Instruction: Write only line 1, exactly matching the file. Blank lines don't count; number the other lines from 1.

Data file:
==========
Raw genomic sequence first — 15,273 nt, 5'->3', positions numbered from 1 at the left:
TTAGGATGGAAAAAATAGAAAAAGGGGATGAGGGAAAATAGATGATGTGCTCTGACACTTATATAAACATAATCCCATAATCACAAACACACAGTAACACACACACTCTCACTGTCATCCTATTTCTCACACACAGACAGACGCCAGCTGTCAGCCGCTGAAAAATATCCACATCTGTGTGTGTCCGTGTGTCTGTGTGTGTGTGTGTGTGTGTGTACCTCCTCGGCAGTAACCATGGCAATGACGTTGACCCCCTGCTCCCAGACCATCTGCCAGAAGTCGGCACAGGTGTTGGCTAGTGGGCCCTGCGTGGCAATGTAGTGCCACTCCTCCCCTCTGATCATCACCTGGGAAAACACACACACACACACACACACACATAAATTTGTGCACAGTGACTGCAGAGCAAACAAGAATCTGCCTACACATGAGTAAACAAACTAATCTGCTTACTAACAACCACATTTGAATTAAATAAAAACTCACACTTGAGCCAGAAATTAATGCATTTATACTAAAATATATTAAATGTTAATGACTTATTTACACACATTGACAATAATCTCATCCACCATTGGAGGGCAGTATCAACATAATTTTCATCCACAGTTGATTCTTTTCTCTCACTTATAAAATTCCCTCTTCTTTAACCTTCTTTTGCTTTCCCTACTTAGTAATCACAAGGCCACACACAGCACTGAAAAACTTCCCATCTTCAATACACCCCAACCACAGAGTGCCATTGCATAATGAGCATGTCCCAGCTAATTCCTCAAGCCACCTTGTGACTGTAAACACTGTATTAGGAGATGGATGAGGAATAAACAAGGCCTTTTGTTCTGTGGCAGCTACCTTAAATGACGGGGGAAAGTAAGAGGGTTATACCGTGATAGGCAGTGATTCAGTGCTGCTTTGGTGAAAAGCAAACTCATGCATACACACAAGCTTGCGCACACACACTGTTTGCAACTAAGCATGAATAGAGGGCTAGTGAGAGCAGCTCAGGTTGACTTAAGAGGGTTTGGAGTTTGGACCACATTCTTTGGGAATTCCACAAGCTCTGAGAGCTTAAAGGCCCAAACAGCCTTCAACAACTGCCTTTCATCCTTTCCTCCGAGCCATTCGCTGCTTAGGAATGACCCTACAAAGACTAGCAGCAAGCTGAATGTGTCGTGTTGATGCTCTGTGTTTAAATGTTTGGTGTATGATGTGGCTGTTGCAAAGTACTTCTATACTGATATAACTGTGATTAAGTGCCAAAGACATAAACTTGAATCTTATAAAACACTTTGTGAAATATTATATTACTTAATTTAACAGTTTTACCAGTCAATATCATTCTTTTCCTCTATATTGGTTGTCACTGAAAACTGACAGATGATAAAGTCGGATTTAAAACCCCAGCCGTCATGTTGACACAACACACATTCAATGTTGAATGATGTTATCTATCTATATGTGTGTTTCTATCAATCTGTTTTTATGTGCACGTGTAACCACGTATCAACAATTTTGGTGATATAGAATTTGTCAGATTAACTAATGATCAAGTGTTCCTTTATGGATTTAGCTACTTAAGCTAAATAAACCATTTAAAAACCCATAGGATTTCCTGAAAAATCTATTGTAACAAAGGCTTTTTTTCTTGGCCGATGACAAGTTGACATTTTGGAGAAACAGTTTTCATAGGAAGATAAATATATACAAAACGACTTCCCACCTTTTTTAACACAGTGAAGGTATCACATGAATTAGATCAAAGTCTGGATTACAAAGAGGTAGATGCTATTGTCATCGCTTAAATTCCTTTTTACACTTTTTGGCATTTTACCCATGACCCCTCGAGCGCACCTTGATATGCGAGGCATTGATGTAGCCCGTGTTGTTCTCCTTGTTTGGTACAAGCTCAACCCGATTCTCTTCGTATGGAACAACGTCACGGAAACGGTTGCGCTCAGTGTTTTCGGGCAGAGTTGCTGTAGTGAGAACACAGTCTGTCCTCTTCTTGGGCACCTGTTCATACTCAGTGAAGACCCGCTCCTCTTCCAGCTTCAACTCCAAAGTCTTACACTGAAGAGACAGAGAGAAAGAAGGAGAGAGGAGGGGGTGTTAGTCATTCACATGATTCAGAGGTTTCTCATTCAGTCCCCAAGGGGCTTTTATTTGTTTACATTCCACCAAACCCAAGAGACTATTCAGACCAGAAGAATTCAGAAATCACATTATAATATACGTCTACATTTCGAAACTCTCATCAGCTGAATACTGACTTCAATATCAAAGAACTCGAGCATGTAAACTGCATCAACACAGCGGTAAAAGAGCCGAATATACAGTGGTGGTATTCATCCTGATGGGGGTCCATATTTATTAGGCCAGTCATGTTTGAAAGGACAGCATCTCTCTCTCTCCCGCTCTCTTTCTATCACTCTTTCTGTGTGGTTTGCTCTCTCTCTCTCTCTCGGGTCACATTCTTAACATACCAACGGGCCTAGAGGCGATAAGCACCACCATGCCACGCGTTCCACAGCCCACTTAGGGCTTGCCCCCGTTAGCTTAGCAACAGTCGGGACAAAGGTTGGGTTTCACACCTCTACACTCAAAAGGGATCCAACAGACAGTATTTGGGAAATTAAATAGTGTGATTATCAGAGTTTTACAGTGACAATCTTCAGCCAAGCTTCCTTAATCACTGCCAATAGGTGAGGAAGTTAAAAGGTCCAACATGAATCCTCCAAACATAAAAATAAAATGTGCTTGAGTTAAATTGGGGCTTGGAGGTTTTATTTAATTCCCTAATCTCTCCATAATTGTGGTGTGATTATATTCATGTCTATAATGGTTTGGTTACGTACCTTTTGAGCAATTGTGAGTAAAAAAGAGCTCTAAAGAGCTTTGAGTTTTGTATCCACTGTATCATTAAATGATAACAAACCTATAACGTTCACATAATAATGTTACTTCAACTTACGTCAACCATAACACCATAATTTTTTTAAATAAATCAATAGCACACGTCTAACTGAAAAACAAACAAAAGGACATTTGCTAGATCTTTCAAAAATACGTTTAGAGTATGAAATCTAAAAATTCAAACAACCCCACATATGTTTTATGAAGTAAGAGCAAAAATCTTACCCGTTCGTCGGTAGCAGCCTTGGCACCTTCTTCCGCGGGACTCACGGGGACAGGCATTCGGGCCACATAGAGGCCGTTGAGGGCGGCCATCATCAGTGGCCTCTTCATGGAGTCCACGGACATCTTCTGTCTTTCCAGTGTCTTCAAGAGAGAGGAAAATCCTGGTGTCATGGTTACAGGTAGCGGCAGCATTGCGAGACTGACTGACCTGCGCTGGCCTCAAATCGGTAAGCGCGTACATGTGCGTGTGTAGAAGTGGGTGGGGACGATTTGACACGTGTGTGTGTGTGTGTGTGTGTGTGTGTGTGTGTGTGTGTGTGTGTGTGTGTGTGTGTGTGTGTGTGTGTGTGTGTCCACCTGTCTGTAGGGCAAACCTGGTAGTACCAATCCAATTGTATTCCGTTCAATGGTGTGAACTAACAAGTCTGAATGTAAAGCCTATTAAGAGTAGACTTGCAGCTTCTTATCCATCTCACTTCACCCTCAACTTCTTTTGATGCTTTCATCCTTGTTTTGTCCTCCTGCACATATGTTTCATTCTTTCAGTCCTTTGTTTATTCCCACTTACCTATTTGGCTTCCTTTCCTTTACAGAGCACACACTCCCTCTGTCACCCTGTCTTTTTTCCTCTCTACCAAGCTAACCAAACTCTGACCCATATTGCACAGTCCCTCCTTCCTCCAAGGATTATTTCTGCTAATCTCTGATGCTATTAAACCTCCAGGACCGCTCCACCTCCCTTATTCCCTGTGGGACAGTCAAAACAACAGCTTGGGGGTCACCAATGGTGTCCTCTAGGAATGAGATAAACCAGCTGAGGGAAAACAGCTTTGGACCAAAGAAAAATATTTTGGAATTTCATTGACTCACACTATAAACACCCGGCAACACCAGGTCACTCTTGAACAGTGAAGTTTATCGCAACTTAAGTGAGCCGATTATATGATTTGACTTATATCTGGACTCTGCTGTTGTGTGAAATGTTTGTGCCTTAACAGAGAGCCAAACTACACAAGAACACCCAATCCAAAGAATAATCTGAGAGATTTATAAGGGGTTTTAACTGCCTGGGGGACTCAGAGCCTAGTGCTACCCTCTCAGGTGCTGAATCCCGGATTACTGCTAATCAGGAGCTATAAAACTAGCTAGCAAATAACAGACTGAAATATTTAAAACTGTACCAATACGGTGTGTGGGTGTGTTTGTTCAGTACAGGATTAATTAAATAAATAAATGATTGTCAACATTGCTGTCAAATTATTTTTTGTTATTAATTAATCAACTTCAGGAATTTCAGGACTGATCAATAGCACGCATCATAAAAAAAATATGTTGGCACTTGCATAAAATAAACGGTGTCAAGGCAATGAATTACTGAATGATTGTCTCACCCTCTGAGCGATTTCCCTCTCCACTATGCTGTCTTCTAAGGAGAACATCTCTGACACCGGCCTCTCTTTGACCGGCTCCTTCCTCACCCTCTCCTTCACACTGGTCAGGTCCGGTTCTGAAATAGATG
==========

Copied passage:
Raw genomic sequence first — 15,273 nt, 5'->3', positions numbered from 1 at the left: